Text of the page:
Pubdate: Sun, 16 Aug 2009
Source: Fiji Times (Fiji)
Copyright: 2009 Fiji Times Limited
Author: Fred Wesley


In another place and time, Isoa Boseyaco would have passed for a
simple farmer. But the story of his life forces attention on to this
unassuming man of Yaroi Village.

Barely five years ago he'd been the scourge of the lower portion of
Cakaudrove on Vanua Levu, pushing drugs, and drowning up to $400 a day
on booze, women and other worldly pleasures.

Life was a breeze with cash in hand. The world was at his fingertips
and he'd lapped it up with a vigour that stretched for about 16 years.

The underworld knew him as Chako. He was arguably the biggest and most
renowned drug pusher in the little tourist town of Savusavu.

He'd lived life on the edge, stretching the arms of the law to the

He knew Savusavu and its surrounding areas like the back of his hands
and used this to his advantage, constantly evading the prying eyes and
arms of the law.

He understood the need to be one step ahead of the law.

I'd met Chako at his hydroponic farm at Nabuna which sits on the
outskirts of Yaroi Village along the Cross Island Highway which cuts a
north-westerly path to link up with the Nabouwalu Highway heading to
Labasa. Nabuna is about a five minute drive north-east of Savusavu
Town and a little walk away from Yaroi.

"I suppose there are times when people change," he laughes.

His turning point came five years ago.

Married with two children at the time, he'd taken his young family to
Bucalevu, towards Labasa.

"My second daughter was constantly falling sick," he says.

"She almost died. In fact we were basically living in the hospital

"She was sick for about two months and we were at the hospital almost
every day of those two months.

"I remember taking my family to Bucalevu one Sunday.

"A group of evangelists from the Spiritual Warfare group led by Jone
Cokanauto were there that day.

"I remember meeting a woman from the group. She came up to me and told
me to change. She did not mince her words when she said I had to
change for the sake of my daughter.

"She told me that would heal my little girl, otherwise she'd die.

"I turned a new leaf then and my girl is living proof that God heals.
She got better and is now very healthy and strong.

"Now ... no more drugs, no alcohol and no cigarettes.

"I've seen far more good things over the past five years compared to
the 16 years I pushed drugs.

"There was a lot of money, but no one understands the fear and stress
that come with it.

"I had money, lots of it, but I also had sleepless nights, lots of
that. I was always on edge. At night, by the time a vehicle stopped by
the roadside, I was already wide awake, my adrenalin pumping. I'd sold
drugs and also smoked it. I'd wake up in the morning and smoke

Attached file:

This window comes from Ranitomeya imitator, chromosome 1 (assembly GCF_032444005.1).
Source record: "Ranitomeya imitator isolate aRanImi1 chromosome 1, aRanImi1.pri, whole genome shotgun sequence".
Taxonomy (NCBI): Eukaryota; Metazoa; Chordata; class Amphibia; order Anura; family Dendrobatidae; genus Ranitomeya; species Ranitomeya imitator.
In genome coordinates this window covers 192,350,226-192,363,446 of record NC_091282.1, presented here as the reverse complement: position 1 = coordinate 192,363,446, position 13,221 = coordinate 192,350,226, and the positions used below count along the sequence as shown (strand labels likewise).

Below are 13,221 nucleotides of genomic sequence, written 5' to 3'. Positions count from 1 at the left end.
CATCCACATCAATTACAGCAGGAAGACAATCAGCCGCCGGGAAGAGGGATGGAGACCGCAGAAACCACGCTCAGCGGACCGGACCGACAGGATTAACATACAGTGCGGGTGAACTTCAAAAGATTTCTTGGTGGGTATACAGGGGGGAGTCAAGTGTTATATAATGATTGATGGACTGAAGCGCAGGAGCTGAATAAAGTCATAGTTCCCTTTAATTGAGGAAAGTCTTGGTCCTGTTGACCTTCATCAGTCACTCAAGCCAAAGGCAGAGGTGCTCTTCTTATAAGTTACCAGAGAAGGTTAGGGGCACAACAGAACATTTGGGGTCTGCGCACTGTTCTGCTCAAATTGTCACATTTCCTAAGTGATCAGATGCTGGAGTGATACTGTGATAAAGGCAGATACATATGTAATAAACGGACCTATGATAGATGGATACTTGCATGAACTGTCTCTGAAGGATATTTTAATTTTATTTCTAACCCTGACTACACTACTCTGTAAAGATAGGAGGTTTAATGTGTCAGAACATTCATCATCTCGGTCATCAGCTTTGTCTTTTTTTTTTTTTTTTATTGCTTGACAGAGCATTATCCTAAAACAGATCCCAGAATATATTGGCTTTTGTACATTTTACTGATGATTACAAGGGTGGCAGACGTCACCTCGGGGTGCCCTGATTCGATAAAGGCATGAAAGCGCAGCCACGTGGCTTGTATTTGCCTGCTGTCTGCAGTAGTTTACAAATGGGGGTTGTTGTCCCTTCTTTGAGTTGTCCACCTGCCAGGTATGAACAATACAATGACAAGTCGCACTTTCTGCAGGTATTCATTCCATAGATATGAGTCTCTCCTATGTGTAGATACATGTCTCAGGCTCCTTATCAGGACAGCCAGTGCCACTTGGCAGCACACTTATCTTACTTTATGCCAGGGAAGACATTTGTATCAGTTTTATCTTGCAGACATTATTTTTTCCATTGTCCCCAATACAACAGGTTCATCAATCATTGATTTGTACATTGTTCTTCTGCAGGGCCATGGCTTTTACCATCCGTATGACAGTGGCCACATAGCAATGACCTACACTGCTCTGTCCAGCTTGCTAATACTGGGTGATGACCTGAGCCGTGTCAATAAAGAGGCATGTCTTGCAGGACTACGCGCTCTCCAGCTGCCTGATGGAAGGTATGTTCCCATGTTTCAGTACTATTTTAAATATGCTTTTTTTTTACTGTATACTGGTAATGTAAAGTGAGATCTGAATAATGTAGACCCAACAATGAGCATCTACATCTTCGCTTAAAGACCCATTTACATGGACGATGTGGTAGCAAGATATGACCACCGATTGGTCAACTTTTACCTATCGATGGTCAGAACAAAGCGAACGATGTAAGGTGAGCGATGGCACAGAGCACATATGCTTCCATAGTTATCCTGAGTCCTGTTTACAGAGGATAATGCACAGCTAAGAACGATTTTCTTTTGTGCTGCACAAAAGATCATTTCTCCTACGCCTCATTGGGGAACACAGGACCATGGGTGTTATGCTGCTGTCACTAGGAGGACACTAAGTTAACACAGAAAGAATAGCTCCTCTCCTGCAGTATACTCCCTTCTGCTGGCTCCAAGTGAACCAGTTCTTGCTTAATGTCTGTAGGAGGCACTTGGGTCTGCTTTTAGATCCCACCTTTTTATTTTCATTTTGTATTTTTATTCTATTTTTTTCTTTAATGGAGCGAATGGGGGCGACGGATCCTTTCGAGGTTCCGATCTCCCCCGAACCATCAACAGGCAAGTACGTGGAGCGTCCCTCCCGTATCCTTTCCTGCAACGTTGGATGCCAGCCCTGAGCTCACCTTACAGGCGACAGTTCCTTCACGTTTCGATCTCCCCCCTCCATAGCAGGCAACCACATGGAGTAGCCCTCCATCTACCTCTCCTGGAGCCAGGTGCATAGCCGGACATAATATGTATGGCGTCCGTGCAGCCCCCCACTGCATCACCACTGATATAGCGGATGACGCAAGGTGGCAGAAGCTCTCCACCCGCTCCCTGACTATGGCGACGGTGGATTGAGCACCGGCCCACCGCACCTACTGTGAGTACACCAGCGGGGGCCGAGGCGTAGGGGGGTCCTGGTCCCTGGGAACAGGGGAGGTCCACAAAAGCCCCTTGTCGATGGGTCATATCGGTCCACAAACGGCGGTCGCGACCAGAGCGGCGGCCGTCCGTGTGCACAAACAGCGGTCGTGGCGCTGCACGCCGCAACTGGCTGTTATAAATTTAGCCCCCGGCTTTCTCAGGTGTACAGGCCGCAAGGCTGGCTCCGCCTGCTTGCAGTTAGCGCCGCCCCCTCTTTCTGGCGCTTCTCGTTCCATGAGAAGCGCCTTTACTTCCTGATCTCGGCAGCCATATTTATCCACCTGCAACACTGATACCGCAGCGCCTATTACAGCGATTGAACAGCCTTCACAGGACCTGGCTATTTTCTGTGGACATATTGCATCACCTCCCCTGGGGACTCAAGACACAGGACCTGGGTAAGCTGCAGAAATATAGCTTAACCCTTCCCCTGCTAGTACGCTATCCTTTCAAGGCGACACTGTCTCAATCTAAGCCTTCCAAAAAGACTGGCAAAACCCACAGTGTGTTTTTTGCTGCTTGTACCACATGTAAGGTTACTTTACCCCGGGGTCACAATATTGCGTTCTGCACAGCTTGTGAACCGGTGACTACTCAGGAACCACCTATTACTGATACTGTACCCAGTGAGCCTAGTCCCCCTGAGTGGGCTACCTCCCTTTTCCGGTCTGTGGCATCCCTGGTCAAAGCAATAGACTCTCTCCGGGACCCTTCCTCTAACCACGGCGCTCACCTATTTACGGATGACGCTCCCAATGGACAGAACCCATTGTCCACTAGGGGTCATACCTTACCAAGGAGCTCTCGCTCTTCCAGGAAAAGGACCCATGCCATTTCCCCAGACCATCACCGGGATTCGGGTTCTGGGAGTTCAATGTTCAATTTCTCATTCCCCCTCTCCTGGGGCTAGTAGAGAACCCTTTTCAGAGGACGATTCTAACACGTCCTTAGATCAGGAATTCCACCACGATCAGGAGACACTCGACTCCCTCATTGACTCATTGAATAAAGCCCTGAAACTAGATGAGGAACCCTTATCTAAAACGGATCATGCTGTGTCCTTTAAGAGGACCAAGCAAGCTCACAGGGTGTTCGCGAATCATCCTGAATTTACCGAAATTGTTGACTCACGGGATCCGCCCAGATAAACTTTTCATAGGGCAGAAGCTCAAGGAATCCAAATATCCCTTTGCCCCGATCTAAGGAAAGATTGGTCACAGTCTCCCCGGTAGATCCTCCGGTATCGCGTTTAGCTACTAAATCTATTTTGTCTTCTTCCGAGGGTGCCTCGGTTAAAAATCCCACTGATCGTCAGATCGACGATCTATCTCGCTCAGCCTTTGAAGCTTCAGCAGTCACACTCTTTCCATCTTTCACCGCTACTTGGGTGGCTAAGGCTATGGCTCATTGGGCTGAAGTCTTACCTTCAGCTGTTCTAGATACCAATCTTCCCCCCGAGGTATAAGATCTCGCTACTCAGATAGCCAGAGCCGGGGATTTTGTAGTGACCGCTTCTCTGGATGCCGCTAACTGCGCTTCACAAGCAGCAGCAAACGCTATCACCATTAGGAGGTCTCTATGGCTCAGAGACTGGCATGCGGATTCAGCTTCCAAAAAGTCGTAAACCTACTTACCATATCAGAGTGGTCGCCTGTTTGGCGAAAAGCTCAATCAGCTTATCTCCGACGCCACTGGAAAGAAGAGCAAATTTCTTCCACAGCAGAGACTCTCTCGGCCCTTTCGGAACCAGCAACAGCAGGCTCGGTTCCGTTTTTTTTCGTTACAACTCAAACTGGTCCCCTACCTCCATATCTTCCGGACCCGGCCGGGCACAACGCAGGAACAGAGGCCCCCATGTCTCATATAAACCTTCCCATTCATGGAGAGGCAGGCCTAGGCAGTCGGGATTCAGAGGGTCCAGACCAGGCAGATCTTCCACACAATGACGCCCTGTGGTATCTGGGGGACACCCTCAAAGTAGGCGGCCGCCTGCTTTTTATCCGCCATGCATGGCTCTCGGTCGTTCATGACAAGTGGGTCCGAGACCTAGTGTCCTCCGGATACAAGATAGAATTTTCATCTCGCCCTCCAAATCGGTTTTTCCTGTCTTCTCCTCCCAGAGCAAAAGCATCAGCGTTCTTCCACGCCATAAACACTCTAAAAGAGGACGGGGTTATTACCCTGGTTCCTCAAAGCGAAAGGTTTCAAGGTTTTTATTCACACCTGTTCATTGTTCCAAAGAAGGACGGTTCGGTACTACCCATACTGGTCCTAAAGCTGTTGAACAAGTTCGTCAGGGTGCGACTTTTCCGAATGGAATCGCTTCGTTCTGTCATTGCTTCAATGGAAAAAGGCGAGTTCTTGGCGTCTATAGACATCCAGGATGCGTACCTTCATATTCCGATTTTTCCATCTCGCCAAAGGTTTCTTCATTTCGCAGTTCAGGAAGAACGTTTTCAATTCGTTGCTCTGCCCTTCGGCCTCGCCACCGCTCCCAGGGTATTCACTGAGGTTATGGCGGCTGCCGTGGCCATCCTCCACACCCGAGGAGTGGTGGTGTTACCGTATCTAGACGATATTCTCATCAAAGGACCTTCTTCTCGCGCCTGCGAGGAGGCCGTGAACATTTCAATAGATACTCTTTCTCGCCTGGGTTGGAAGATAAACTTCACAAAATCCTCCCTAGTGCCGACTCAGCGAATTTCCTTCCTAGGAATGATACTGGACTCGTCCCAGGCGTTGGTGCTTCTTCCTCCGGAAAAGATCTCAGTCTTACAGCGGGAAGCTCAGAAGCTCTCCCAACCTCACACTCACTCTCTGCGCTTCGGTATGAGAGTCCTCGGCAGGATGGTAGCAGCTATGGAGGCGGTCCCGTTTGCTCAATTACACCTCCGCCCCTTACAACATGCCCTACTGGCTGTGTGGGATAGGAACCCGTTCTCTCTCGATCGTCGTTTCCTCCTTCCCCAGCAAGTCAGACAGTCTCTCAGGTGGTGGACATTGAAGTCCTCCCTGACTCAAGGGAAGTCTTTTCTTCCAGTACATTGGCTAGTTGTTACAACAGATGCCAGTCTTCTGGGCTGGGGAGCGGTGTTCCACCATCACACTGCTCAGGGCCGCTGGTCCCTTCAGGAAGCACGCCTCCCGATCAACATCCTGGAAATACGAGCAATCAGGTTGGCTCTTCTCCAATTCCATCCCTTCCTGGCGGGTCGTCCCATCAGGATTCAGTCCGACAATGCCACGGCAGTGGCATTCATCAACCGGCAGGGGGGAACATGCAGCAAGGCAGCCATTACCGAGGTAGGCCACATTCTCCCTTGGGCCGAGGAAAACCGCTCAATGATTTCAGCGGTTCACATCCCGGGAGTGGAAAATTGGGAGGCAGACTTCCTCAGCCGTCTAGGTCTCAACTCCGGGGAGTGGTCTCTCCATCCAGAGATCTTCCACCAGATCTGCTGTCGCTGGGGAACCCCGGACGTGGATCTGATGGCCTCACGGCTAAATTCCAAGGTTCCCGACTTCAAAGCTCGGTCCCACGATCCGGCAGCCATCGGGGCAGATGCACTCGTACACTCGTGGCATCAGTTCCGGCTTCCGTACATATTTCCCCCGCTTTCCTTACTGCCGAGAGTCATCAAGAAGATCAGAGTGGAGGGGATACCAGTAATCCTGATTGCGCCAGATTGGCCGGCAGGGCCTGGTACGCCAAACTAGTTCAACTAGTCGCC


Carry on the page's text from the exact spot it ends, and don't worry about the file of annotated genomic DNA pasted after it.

marijuana, smoke it throughout the day and when I couldn't sleep at
night, I'd light up again and smoke marijuana to help me sleep.

"Looking back at the years, I'm quite happy now and content."

Chako opted to keep the tag the underworld knew him by. It serves as a
constant reminder of the change he has made in his life.

He owns Chako's Greenearth Hydroponic Farm with partner Ted Taylor of
Melbourne in Florida, in the United States of America.

The partnership, he says, is part of the good things he has
encountered over the past five years.

The chance meeting a few years ago has developed into a firm
partnership that saw the birth of the first hydroponic farm in the

"Ted hired the taxi I was driving. He'd asked for the fare and I had
given him a rate he could not believe. I wasn't about to rip him off.
That was when he told me, he had an urge to make the trip to Fiji, to
meet someone. He felt it was me that day.

The partners set up a deal which is now into its second round of test

"Iceberg lettuce is imported into the country at around $15 per kg.

"We hope to plant that here. Hopefully we can set up 10 more
greenhouses and improve this business soon."

Chako's hydroponic farm has a variety of lettuce which are planted on
foam floating on a cool pond-like base inside a greenhouse that allows
the right amount of sunlight needed by the plants.

The farm has changed his view of life in general.

"Nothing comes easy these days. I may not be earning a lot of money
now ... at this stage ... but I'm optimistic there are good things
ahead and I'm keen to get there.

"I believe if other drug pushers need to change, then the State needs
to assist them.

"Everyone needs cash to put bread on the table. Drug pushers are no

"I believe the State can make things work by offering drug pushers an
alternative means of making a living.

"For instance, it takes about six months to harvest marijuana and
there are a lot of problems associated with it. It takes me six weeks
to harvest a crop with hydroponic.

"I firmly believes the Ministry of Agriculture can help by offering
farmers something to fall back on."

"My former contacts still cannot get over the fact that I've changed.
They cannot believe it. But this is it. This is the way forward for

And if there is another reminder for Chako, it is the fact that his
youngest child, a son, is named after the preacher who helped him make
the biggest decision of his life - Jone Cokanauto.
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